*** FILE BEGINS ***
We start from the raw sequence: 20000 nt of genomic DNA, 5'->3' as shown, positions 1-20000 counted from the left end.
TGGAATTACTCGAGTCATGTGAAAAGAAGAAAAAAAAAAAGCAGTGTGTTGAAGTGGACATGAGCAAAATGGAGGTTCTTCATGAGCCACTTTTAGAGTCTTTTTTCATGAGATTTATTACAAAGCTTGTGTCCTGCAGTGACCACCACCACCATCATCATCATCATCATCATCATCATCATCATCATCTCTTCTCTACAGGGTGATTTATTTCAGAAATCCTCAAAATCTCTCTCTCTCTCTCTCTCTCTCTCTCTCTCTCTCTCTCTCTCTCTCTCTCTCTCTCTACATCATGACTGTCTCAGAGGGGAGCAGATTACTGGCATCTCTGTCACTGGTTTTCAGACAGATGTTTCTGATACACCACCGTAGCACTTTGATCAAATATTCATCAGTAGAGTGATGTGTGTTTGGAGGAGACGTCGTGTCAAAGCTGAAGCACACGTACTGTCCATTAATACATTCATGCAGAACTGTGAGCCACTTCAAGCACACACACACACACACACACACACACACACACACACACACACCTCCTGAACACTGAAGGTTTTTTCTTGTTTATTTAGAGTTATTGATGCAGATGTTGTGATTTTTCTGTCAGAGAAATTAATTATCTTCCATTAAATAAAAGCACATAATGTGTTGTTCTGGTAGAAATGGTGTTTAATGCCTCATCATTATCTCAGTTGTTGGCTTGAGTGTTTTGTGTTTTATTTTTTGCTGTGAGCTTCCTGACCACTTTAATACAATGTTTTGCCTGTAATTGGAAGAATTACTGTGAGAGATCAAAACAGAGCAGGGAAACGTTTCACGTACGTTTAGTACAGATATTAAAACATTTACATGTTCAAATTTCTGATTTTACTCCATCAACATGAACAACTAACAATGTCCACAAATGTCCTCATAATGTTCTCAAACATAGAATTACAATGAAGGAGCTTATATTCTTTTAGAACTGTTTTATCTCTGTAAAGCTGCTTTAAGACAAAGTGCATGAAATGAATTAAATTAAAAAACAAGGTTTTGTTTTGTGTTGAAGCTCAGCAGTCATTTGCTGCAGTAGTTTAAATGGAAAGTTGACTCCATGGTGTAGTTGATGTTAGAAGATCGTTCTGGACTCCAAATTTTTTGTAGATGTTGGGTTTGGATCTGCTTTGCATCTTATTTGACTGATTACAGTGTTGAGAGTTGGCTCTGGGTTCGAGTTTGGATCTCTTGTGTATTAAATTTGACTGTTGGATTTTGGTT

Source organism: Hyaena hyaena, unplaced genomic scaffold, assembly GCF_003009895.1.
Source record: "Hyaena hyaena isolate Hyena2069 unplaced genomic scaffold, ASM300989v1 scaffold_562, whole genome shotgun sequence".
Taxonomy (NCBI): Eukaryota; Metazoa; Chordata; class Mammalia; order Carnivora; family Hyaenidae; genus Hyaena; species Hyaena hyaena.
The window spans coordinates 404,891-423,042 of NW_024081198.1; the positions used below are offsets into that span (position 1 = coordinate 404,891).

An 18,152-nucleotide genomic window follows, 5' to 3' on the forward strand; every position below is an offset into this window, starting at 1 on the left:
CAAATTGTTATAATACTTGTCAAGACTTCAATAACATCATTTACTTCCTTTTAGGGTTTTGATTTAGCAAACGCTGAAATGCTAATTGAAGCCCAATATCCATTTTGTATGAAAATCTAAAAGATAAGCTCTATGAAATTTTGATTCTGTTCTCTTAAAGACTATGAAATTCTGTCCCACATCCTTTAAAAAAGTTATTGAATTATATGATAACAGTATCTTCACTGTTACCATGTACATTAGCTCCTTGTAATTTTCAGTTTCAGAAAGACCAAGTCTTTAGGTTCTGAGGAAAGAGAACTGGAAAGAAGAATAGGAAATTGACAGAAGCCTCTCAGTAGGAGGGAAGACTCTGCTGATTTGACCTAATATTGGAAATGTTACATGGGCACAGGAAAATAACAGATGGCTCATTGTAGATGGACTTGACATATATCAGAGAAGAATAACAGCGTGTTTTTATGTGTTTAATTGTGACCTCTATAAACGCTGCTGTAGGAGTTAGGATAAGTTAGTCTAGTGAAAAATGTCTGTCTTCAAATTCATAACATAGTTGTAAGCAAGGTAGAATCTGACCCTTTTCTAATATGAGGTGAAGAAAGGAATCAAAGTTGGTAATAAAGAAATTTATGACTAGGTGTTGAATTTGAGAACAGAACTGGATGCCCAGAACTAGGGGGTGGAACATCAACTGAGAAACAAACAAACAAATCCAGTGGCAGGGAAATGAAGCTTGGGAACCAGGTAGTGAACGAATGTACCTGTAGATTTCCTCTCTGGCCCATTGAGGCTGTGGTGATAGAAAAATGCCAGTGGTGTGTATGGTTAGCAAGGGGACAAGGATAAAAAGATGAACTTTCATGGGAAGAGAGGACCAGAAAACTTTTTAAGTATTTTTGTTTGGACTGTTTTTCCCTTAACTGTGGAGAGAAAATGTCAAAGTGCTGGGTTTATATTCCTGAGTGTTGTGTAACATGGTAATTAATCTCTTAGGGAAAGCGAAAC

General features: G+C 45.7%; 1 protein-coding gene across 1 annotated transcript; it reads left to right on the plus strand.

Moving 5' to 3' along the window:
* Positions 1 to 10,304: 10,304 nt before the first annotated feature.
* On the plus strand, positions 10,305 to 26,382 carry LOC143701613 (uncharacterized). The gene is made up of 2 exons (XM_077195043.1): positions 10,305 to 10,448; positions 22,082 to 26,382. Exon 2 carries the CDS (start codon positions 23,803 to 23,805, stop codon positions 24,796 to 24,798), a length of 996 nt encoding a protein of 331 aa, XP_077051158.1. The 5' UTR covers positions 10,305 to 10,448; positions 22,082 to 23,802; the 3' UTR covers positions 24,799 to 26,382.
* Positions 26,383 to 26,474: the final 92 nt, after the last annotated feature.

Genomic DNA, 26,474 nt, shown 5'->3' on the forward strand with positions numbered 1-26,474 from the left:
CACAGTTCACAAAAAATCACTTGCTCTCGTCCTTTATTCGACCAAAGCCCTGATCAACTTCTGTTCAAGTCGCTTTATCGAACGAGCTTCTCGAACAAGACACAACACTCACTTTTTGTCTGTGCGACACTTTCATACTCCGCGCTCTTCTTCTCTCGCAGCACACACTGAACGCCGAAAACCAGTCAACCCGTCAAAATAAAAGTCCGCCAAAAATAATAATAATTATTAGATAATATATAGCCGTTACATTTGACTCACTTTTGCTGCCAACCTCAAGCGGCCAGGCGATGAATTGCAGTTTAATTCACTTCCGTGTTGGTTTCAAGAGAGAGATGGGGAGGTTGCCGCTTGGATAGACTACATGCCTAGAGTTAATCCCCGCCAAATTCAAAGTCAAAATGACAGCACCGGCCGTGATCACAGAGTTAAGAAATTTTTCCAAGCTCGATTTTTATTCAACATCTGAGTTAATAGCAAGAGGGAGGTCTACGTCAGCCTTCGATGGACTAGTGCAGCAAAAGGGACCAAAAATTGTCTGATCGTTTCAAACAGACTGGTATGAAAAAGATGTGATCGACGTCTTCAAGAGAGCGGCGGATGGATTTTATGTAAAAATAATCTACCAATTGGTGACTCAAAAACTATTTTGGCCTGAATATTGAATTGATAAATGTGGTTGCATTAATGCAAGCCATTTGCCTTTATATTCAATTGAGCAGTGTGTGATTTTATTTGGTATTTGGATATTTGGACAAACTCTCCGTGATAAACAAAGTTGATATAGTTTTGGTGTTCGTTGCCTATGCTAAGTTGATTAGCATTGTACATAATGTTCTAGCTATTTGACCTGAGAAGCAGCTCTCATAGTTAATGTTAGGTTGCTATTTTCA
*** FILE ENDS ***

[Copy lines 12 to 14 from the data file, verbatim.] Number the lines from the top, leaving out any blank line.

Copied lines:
* On the plus strand, positions 10,305 to 26,382 carry LOC143701613 (uncharacterized). The gene is made up of 2 exons (XM_077195043.1): positions 10,305 to 10,448; positions 22,082 to 26,382. Exon 2 carries the CDS (start codon positions 23,803 to 23,805, stop codon positions 24,796 to 24,798), a length of 996 nt encoding a protein of 331 aa, XP_077051158.1. The 5' UTR covers positions 10,305 to 10,448; positions 22,082 to 23,802; the 3' UTR covers positions 24,799 to 26,382.
* Positions 26,383 to 26,474: the final 92 nt, after the last annotated feature.

Genomic DNA, 26,474 nt, shown 5'->3' on the forward strand with positions numbered 1-26,474 from the left: